Just two weeks before his weary body gave into the decade-long battle with the cancer that had eaten his body and his bones from the inside out and caused pain most of us cannot even imagine, a young man named John wrote these words in his journal:
“I love You, Lord. I love how You give me words when I have none. You give me the lyrics when my song is dull or weak. I love singing for for You, to You. Praising your name – I wish my voice and fingers would allow me all day long.”
I didn’t know John well, but I am forever changed by his example. As this week marks the first anniversary of his passing, I want to share a little about John with you, too. I’ve been wanting to write this post for a long time, but it’s been difficult choosing which of my many thoughts to put into this post.
Cancer could never conquer John Evans’ faith.
I knew of John and his family through mutual friends, and heard about John’s battle with a rare form of bone cancer diagnosed when he was just ten years old. One Sunday morning about two years ago, my family ended up sitting a row behind John’s family in church. I knew from our mutual friend that he was dealing with new tumors aggressively attacking his bones, and that he was in a great deal of pain, particularly in his arms and legs, so I was surprised to see him in church. This had been one of those mornings when I was grumbling about having a headache, and I didn’t really want to go to church. I was there begrudgingly. But John wanted so badly to worship in the fellowship of other believers that he was there despite his pain — and when the worship music began, John stood on his painful legs and held his tumor-riddled arms high in worship. I have never been so dramatically humbled. That was the first time I met John Evans.
Everyone who ever met him seems to have a John Evans story.
John was a good-looking and polite young man with a firm handshake, a genuine smile, a direct gaze, and a strong personality. But there was something more than that, something hard to pinpoint or describe; I believe it was the light of Jesus shining though.
“We’re all terminal…”
In church one Sunday morning, the pastor interviewed John as part of the sermon. John talked openly about a time in his teens that brought him truly and desperately to the feet of Jesus, when he had become addicted to pain medication. That low was when he had fully given his life to Christ. As he continued to talk about living with cancer, dealing with pain, and facing death, John said he didn’t want to waste whatever time he had to live. He referred to Hebrews 12, and said,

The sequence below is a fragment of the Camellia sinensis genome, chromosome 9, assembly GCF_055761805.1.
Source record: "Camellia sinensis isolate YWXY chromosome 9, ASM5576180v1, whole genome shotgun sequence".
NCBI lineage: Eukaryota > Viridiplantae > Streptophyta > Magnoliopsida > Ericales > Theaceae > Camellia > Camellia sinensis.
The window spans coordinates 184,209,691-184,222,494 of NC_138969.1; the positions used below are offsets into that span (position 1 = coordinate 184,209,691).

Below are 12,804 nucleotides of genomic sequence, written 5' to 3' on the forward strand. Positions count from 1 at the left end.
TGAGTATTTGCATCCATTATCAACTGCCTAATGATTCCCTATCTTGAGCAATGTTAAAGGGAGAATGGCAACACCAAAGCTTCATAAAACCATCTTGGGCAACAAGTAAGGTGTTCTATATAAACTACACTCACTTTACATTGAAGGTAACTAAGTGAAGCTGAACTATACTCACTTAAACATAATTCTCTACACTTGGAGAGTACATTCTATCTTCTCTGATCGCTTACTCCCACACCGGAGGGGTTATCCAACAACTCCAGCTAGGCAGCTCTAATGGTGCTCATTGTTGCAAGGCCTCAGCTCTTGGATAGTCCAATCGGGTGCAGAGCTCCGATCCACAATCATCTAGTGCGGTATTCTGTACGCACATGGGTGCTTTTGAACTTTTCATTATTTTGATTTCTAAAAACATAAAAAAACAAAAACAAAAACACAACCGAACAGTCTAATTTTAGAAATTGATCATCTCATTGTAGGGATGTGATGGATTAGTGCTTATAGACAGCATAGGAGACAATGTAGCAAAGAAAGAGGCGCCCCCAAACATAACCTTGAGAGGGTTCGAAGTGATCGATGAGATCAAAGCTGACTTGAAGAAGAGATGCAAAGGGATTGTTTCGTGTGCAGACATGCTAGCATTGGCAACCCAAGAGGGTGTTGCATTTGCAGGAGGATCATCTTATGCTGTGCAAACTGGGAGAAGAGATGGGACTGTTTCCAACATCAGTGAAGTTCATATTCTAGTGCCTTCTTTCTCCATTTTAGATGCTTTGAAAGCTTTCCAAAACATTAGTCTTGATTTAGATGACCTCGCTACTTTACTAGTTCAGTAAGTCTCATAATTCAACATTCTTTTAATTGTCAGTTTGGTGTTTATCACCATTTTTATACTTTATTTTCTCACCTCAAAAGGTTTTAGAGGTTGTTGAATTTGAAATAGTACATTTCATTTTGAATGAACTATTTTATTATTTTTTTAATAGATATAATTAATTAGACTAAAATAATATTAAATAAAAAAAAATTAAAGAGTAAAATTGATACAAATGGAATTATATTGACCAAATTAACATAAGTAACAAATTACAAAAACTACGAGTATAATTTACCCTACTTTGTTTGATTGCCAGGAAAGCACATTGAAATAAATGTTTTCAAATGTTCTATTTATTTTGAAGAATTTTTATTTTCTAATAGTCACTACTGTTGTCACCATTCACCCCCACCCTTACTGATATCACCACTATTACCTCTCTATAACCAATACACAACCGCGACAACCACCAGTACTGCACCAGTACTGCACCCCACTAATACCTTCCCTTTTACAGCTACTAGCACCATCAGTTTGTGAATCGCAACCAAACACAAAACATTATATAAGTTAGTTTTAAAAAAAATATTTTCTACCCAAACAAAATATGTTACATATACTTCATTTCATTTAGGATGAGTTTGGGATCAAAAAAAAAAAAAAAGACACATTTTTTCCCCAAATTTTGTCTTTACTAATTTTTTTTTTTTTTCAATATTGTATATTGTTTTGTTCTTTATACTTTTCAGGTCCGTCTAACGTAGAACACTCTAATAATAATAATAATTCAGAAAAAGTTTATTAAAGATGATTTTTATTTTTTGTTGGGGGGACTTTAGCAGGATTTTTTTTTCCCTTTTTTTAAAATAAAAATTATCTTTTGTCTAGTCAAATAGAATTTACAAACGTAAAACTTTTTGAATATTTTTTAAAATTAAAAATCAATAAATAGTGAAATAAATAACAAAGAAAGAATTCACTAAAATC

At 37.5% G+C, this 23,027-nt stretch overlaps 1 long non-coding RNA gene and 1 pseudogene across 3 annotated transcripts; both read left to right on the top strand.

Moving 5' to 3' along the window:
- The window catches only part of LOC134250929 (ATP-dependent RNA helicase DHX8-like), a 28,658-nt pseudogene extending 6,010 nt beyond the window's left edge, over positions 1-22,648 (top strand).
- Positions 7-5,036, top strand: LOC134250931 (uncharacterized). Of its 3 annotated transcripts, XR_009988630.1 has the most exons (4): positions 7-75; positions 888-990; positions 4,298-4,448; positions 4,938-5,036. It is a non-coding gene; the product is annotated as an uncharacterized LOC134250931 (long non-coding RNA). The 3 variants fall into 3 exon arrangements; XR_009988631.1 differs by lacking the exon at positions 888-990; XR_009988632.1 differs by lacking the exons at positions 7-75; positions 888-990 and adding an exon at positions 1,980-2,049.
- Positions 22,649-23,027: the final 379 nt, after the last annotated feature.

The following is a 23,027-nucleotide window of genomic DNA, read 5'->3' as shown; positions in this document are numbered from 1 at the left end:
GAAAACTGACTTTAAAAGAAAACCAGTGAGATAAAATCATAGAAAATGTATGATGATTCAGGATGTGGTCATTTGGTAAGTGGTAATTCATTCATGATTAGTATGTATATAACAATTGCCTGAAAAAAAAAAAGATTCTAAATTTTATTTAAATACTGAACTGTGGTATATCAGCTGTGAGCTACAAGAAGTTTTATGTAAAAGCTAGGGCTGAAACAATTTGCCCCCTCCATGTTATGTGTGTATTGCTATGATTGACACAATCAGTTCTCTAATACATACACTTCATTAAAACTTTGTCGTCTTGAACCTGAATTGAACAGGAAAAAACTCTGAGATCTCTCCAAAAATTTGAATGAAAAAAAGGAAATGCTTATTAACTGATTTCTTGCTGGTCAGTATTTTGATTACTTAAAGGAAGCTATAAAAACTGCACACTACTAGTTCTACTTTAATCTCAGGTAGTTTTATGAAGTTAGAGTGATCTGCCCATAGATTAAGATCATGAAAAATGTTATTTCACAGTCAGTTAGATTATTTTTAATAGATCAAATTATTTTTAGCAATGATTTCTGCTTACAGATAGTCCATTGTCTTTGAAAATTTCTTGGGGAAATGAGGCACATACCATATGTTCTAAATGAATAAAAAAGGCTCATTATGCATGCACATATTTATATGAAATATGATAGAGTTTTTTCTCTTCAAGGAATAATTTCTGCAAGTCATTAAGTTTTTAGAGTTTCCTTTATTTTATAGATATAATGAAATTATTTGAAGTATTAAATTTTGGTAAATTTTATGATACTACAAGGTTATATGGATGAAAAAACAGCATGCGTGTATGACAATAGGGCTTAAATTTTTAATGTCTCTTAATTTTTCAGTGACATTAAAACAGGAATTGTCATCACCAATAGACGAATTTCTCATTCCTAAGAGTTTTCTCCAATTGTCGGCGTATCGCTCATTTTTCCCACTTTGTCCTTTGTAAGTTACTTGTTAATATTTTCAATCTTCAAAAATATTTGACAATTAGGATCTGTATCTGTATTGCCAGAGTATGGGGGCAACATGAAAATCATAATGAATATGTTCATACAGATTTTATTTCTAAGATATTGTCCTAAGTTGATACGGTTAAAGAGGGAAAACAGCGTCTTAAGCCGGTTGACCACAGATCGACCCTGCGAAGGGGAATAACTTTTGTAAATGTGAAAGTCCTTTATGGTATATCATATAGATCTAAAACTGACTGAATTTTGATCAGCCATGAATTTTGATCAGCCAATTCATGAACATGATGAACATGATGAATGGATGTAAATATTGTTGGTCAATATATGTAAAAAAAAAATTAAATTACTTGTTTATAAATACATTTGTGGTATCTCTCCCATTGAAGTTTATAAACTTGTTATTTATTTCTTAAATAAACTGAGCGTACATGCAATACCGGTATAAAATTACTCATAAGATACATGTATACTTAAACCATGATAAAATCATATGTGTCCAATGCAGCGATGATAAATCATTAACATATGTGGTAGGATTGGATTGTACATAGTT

“We are all terminal… If you aren’t running the race with all you’ve got, why bother running at all?”
My friendship with John’s mom Kimberly began when she saw a post on my blog about a few kids available for adoption. One was Lindsey’s friend Deanna, then almost 17 years old. Kimberly felt a nudge from God about adopting her, and called me to discuss it. When she brought the idea to her family to consider, John was enthusiastically in favor of doing so. He loved Deanna as a sister even before he met her, and they seemed to have a special bond. Five months later, Deanna’s adoption was finalized by phone while the family sat in John’s bed because he had become too sick to leave the house.
Although John loved life, his illness made him eager to “go home.” When he finally did, his family was heartbroken to lose John — but they were thankful he was no longer in pain, and that he was finally in the arms of the Savior he loved so much.